When you're backcountry camping in the woods away from the amenities and utilities of commercial camping resorts, food and water are both critical, of course, but you can survive longer without the former than without the latter, so after shelter, water may be the single most important factor on your outing. And if you're not carrying a sufficient amount with you (which for multiple days may get quite heavy and unwieldy to manage), you will need to purify the water you will find there. Water from rivers, lakes, streams, and spring may look clean when looking with your eyes but there are a lot of contaminants present.
By the way, if you're visiting an administered campsite with a natural water source, it pays to call ahead to ask which contaminants they're verified present in that water source so that you can decide the right water-treatment method.
Most water sources at or near wilderness camping sites will have the presence of contaminants such as bacteria, protozoa, and viruses, some of which can cause illness or even death. Therefore to ensure your water is safe for human consumption, you will need to treat or purify it. Here are the four best way to purify water when camping:
This is one of the effective and inexpensive methods available. Put your source water in a metal pot, place it on a fire or stove and bring it to a boil for at least three minutes. This will help kill microscopic contaminants but keep in mind that it will not remove particulates such as silt, sediment, and mud. To remove these kinds of contaminate, let your water settle in a container for several hours and then run it through a sieve - or even better, filter it through a cloth; the above video explains how the cloth-filtration method works. While boiling is virtually foolproof, one downside is that you end up with hot water, which unless you have some way of chilling will eventually become at best lukewarm.
Commercially sold chemicals added to water in tablet or liquid-drop form - most commonly iodine or chlorine dioxide - kill most micro-organisms, and while they're mostly used during emergencies and disasters, such as interruption of home water supplies, they also have a certain following in the camping community. Advantages include being lightweight and portable, and no need for fire or electricity to work. On the downside, they cost money, and again, they will not remove particulates (see water filtration, above). In addition, tablets or drops will take longer to work - up to 30 minutes and occasionally longer - and have a limited shelf life of several months once the package is opened. Some people may be uncomfortable with the idea of adding chemicals to their water. They may leave a faint aftertaste. And finally, while they will kill most microbes, baceteria, and viruses, they may not be 100-percent effective against certain protozoa, such as cryptosporidium.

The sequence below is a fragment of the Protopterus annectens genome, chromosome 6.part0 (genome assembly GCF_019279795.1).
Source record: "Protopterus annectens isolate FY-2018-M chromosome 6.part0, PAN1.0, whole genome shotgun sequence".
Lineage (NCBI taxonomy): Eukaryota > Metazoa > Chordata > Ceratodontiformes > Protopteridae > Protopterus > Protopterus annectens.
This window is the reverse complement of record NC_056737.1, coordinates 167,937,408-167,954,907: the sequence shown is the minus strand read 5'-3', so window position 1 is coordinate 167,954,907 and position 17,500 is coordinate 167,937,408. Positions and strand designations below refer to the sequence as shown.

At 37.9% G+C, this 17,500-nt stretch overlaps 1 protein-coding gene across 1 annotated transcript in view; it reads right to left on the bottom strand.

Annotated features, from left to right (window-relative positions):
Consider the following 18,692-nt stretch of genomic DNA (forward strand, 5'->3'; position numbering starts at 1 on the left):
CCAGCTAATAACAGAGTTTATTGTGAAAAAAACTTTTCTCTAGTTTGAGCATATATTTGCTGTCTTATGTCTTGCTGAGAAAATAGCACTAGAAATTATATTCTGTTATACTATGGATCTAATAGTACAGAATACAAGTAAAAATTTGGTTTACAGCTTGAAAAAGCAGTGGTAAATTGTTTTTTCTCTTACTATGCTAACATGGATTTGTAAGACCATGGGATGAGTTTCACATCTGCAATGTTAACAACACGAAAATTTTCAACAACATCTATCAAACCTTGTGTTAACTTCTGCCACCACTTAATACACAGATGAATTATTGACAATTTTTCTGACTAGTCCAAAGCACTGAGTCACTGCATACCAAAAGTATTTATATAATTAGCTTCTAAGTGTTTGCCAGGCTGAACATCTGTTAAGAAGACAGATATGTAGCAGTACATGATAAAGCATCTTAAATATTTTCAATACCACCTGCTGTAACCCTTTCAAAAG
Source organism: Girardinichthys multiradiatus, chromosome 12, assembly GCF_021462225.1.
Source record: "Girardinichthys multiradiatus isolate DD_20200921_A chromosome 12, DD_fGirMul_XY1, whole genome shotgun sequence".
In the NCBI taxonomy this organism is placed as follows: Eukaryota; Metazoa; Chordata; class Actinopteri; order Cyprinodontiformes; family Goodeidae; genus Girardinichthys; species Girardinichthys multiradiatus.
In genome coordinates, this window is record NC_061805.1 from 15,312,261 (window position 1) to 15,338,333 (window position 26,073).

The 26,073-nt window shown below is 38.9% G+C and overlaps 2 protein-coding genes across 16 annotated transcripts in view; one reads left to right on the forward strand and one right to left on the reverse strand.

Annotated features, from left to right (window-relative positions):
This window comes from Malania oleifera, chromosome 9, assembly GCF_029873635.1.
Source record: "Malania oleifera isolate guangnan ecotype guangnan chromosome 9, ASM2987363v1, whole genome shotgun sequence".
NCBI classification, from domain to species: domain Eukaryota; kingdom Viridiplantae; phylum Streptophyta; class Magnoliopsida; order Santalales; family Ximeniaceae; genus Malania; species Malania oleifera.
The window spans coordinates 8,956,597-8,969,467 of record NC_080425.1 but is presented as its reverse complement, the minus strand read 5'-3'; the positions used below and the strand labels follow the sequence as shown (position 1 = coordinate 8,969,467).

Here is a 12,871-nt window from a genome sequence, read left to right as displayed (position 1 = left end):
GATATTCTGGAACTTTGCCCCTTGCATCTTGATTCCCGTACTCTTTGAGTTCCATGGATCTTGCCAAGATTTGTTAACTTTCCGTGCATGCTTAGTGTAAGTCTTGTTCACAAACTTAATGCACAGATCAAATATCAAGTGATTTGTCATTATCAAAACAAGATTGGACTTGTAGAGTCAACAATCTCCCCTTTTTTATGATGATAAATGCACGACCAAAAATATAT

Also commercially available, portable water filters such as LifeStraw filter water direct from streams, rivers, and lakes, mechanically removing protozoa and bacteria (and if it has a built-in iodine system, viruses, too), and store it in a bottle or pitcher. These are generally more expensive than tablets or drops, and in fact you can shell out over $100 for top-of-the-line filters, though you can get away with spending considerably less for effective filters. One of the key elements is
its "pore-size efficiency" rating; one micron or smaller will remove protozoa and parasites, but it takes less than 0.4 microns to remove bacteria. You should also check the filter's flow rate - meaning how long does it take to yield a meaningful amount of purified water (the more people in your party, the higher the flow rate you'll want).
There are two ways to go here. The first is to leverage the sun's ultraviolet rays by filling a clear plastic or glass bottle (up to two liters) and letting it sit in the sunshine for six to eight hours (and again, you'll need to additionally use cloth filtration to remove particulates from that water). The upside is that this doesn't cost anything. But on the other hand, the long wait time means you'll need to plan ahead in order to yield sufficient water for your camping group; obviously this method is also less effective on cloudy days and useless at night; and you'll end up with water that's warm or even hot.
Alternatively, you can buy a UV water purification pen such as SteriPen, which of course requires a power source - whether plugged into an electrical outlet, an electronic device like a laptop via USB cable, or battery. They can quickly take care of bacteria, viruses, and protozoa, but not fertilizers or pesticides. One downside is that they tend to be the most expensive of all these options - for SteriPen, for example, upwards of $90 for a device reusable for up to 80,000 liters.
Finally, here's a bonus video on how to comparing water purification using UV pens, portable water filters, on the go bottle filters, and water purification tablets. Happy and healthy camping!